This 2 minute concussion test allows coaches and parents to accurately identify concussions in 97% of players. Learn how the King Devick (K-D) test, combined with a balance and thinking test can help your players stay safe.April is Youth Sports Safety month and we are doing our part in educating parents, coaches and athletes on the importance of concussion awareness and risks. We want to make sure you guys have the best tools and information out there to protect yourselves and your players. With up to 3.8 million sports-related concussions being reported each year, there’s still plenty of concussions that go unrecognized and unreported. The importance for accurate and immediate ways to evaluate concussions has never been more crucial, but what is the best way to determine if the player had suffered a concussion?
The answer is a 2 minute evaluation based on the K-D test, combined with a balance and thinking test.
The King Devick test was first introduced in the 1970’s to help diagnose learning disabilities such as, dyslexia and ADHD. In 2011, a study from the University of Pennsylvania Perelman School of Medicine concluded that the K-D test was an accurate way of determining head trauma.
Further research conducted by New York University’s Langone Concussion Center found that the K-D test can not only help detect concussions in college athletes, but athletes as young as five years old. In just two minutes, coaches and parents can more accurately (92% success rate) determine whether their child can return to play or needs to seek medical attention.
Rule # 1 of the K-D test? Set a baseline. A baseline score should be measured and recorded for each athlete at the beginning of the season. To be even more accurate, at the beginning of each game. Of course, coaches will most likely not have the time to test each player before they are placed in the game, so training the parents during the orientation meeting is a good way to insure the most accurate measurements before each game for younger players.
The K-D sideline concussion test requires athletes to read series of numbers from three postcards as fast as they can. The time it takes for each postcard is totaled together to get the final score. If the player scores are worse than their pre-season or pre-game baseline score then they should be removed from activity and seek medical attention immediately.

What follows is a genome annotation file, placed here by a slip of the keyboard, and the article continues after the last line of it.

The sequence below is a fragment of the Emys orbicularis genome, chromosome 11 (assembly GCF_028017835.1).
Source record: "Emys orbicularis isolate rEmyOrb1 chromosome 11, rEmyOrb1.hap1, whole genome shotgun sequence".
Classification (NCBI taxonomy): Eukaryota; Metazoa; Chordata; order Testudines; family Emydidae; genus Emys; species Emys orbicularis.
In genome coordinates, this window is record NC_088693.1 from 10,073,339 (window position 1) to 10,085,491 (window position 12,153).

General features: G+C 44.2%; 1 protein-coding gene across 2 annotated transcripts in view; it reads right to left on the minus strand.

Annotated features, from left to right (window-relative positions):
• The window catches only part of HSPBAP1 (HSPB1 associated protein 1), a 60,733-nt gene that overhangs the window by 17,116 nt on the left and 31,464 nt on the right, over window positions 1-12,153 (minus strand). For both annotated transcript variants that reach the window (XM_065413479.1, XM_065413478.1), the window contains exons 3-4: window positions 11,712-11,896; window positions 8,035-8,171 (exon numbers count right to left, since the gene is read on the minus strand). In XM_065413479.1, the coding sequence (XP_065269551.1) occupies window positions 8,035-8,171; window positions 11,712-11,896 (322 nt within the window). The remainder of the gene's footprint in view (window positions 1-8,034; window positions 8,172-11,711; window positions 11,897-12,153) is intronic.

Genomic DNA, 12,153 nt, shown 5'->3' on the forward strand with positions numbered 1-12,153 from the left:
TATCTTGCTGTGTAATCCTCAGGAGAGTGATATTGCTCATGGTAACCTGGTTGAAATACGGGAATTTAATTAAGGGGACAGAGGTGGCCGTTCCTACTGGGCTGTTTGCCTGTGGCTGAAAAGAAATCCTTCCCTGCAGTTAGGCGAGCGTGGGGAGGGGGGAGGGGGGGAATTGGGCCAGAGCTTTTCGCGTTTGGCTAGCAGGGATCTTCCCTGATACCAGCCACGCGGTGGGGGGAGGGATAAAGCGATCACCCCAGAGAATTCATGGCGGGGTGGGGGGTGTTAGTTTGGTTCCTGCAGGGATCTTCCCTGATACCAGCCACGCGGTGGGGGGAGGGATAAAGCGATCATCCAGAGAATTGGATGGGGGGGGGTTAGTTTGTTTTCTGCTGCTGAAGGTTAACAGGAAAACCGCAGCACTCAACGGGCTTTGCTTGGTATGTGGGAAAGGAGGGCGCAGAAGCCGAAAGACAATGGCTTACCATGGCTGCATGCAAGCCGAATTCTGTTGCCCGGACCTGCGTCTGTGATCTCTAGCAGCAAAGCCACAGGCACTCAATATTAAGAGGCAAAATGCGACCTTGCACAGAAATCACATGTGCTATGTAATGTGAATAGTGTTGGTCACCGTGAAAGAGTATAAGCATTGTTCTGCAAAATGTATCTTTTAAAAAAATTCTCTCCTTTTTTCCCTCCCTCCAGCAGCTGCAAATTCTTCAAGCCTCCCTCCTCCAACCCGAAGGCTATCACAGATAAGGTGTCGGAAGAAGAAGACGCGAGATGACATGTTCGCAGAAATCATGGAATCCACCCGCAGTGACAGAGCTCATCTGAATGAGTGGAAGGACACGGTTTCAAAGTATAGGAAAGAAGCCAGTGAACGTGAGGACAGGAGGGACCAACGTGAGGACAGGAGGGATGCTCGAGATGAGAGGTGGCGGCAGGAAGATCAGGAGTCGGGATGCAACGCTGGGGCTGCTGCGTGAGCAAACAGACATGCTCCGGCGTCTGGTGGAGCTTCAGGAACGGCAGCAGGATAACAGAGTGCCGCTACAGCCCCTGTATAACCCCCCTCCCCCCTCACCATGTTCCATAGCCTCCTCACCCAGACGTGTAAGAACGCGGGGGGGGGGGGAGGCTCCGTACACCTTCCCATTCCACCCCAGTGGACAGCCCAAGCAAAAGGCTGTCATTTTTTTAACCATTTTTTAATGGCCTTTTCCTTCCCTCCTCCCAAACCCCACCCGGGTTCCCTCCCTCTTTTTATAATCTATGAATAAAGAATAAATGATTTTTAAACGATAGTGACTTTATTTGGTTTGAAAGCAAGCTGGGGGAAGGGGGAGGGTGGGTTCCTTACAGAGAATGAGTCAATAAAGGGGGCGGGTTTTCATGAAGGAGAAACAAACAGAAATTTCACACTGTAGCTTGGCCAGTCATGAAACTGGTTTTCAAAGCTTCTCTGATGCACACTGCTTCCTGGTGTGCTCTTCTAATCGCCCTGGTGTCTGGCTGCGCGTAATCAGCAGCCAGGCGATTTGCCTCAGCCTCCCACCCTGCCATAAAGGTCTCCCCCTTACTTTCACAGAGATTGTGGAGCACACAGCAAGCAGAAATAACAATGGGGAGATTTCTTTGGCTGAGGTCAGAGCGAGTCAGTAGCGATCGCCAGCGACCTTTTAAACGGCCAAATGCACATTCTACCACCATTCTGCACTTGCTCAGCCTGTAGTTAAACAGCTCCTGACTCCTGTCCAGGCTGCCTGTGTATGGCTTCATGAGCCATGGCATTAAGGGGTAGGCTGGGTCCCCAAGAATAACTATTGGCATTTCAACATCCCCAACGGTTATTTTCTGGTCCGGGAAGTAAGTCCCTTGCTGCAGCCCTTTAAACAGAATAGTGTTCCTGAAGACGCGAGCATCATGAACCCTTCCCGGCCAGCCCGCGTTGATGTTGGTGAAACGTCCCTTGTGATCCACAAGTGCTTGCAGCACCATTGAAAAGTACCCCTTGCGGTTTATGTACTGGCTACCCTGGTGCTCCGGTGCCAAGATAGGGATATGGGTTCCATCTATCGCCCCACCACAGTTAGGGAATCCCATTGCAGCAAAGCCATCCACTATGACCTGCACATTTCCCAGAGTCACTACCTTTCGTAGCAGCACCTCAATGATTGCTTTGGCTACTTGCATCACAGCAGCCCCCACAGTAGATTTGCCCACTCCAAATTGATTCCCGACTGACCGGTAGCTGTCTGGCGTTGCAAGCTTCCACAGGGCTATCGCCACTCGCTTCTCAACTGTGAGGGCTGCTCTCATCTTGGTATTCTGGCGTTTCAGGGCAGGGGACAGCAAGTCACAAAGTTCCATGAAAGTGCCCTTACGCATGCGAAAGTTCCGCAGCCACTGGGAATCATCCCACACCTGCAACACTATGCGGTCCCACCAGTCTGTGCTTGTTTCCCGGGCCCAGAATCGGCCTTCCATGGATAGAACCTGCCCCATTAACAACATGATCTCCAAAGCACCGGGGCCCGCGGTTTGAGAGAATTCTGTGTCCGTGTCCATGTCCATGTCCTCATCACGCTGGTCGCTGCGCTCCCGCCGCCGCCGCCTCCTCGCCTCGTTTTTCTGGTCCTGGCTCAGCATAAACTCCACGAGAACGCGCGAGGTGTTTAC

Unlike other sideline concussion tests that measures cognitive functions such as orientation, memory, concentration and delayed recall, the K-D test uses rapid number naming to screen for saccadic eye movement, language/speech and attention/concentration. Since vision accounts for approximately 50% of the brain’s circuits, many of these pathways are disrupted when an athlete suffers from a blow to the head.
“Our findings in children and collegiate athletes show how a simple vision test can aid in diagnosis of concussion at all levels of sport,” says Dr. Galetta, who is also a professor of ophthalmology at NYU Langone. “Adding the King-Devick test to the sideline assessment of student athletes following a head injury can eliminate the guesswork for coaches and parents when deciding whether or not a student should return to play.”
Our favorite part? The simplicity. All you need is a stop watch and three post cards. Anyone with or without a medical background can administer this quick concussion test: coaches, parents and athletes. A simple and quick assessment like the K-D test could be revolutionary in preventing further brain injury.
K-D concussion tests for coaches can be purchased online for as little as $5.00 per players or you can download an iPad app for $44.99. While the test could simply be printed off the internet, we encourage you to honor the partnership between the K-D and Mayo Clinic. Revenue Mayo receives from the sales of this test will be used to support its non-profit mission in patient care, education and research.
Concussions are a mild form of brain trauma and if it’s detected early and treated correctly, further injury can be prevented. With the K-D test, there’s now a more accurate and fast assessment that anyone can administer. For more information on the K-D test visit http://kingdevicktest.com/for-concussions/.
Update: Further research of the K-D test has proven that results can be effected by age and gender. As a result, authors of the study recommend three KD trials be performed, with the first trial considered a practice test.